a. Keep your back and neck straight, but not rigid. Also try to keep your head straight. Tilting your head too far aback will raise your hips, tucking your chin in too much will cause your hips to sink.

b. The arm movements of this stroke can be difficult to master. Reach back with your arm extended. Once your arm is above your head, bend the elbow in 90-105 degrees angle and then straighten your arm again as it passes your hip.

c. The kick is similar to the kick for the crawl. Try for two to three kicks per stroke.

C. The breaststrokes

a. You may find the breaststroke to be the least complicated and least strenuous of all. But it is still a great workout, firming the chest, arms and thighs.

b. The arm movements are not tricky. Just make a large arc moving your arms in unison. Start with your arms stretched in front of you and then pull back in a large circle.

c. Your may have learned to do a frog kick with the breaststroke, but the whip-kick is more efficient. With your feet together, bring your legs upward until they almost touch your buttocks. Then snap them out in a "V" shape, before bringing them together again while you glide.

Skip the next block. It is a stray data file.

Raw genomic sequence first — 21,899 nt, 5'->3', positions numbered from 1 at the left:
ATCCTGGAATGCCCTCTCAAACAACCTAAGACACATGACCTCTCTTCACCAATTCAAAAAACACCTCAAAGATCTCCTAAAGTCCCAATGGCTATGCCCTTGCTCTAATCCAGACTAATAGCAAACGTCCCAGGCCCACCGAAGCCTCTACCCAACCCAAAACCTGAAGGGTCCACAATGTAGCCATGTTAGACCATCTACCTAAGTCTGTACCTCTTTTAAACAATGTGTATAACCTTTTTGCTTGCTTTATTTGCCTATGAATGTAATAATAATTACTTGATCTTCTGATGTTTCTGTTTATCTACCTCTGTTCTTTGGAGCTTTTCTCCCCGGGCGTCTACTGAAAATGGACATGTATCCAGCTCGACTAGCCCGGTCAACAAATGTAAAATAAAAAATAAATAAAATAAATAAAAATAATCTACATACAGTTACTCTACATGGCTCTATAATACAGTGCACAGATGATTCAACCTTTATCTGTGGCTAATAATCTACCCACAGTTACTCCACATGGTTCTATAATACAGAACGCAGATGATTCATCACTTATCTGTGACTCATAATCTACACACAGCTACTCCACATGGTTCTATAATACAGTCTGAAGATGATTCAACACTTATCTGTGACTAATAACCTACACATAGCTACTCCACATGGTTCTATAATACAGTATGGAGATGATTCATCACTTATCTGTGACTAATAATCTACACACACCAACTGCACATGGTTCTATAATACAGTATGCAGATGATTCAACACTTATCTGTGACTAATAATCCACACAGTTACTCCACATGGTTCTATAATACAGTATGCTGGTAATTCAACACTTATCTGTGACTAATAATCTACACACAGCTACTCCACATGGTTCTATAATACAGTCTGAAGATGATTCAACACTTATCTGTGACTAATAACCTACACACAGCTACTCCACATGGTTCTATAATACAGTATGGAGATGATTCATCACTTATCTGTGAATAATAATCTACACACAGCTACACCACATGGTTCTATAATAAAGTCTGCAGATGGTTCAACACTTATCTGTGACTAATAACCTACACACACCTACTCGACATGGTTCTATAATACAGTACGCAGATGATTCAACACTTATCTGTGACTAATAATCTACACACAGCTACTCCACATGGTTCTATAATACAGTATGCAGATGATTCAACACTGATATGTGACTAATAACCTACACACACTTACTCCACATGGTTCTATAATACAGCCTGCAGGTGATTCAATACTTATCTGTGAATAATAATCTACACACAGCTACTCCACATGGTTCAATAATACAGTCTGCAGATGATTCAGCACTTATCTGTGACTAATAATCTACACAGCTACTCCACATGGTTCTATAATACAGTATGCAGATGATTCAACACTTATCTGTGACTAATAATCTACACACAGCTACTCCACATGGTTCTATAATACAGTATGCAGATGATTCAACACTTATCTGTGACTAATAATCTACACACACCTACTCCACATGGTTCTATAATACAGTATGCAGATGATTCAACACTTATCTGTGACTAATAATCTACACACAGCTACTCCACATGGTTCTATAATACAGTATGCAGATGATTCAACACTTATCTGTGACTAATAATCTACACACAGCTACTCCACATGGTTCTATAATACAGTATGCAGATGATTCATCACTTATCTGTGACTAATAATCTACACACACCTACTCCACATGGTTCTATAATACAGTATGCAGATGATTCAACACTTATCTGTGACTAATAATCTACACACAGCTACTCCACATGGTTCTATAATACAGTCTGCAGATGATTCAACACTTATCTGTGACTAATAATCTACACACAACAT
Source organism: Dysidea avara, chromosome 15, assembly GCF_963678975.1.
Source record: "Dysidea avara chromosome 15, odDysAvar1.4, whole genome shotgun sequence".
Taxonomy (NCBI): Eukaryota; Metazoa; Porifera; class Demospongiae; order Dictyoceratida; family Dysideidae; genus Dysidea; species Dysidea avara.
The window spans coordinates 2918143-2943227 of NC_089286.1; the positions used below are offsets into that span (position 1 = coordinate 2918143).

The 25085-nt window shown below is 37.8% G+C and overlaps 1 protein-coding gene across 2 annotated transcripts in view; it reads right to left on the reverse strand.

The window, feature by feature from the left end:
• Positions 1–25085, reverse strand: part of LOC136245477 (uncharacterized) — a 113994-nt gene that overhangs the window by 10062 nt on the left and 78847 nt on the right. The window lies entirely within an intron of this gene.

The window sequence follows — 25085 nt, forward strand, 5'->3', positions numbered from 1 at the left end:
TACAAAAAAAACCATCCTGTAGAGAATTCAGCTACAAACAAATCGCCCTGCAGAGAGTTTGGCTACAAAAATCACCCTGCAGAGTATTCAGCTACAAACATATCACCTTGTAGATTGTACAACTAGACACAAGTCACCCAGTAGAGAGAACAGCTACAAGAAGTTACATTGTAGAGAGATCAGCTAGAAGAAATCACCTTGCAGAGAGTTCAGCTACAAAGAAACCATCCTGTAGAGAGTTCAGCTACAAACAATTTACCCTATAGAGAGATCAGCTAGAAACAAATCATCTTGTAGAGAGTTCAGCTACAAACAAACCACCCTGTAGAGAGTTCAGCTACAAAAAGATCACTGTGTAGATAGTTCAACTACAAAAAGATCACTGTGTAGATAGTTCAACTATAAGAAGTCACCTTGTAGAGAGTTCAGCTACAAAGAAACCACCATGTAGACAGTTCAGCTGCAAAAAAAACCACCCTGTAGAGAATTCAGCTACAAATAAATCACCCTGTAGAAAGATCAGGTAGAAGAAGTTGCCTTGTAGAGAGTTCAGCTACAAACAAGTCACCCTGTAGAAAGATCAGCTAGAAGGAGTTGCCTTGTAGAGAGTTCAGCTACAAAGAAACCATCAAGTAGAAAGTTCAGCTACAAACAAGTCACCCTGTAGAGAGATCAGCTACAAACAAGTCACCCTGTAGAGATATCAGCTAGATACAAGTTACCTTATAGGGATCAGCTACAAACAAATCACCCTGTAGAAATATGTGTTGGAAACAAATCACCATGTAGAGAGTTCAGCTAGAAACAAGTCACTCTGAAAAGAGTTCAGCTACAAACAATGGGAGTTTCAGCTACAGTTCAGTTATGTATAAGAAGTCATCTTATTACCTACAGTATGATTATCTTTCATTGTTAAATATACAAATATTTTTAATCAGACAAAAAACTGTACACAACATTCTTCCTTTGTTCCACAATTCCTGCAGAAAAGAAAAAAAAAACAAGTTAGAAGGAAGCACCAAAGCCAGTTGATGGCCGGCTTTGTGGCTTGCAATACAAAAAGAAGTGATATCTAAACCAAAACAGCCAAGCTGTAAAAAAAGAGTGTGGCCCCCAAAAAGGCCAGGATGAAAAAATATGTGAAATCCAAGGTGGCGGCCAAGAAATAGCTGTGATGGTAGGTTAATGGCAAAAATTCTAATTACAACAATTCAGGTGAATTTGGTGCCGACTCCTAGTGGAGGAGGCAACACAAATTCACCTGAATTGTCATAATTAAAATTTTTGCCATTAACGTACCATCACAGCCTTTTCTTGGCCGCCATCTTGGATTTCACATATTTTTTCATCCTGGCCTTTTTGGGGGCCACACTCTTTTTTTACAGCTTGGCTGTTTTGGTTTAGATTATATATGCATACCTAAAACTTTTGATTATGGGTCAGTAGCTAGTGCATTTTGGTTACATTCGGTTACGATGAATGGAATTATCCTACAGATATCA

d. While the movements are simple, it takes some practice to combine the stroke and kick correctly.

3. Set swimming goals

a. Make a schedule. If this is your primary exercise, swim 20-30 minutes a day, three to five times a week.

b. Because of the cooling effects of water, you won't know if you are working up a sweat. Try to gauge how your body feels. Push yourself hard enough to get a good workout, but not so hard that you end up exhausted.

4. Finding a pool

a. Standard pools are either 25 yards, 25 meters or 50 meters long. However you can still get a good workout in a smaller pool.

b. The water temperature should be between 72-82 degrees Fahrenheit. Warm pools are more appropriate for slow swimming and practicing, stroke technique. Cooler pools are better for competitions as well as rigorous workouts at faster speeds.

c. If you swim in a busy heath club or college gymnasium, you will likely have to share your lane with other swimmers. Pool etiquette says to swim in a counterclockwise pattern, keeping as close as possible to the right side of the lane at all times.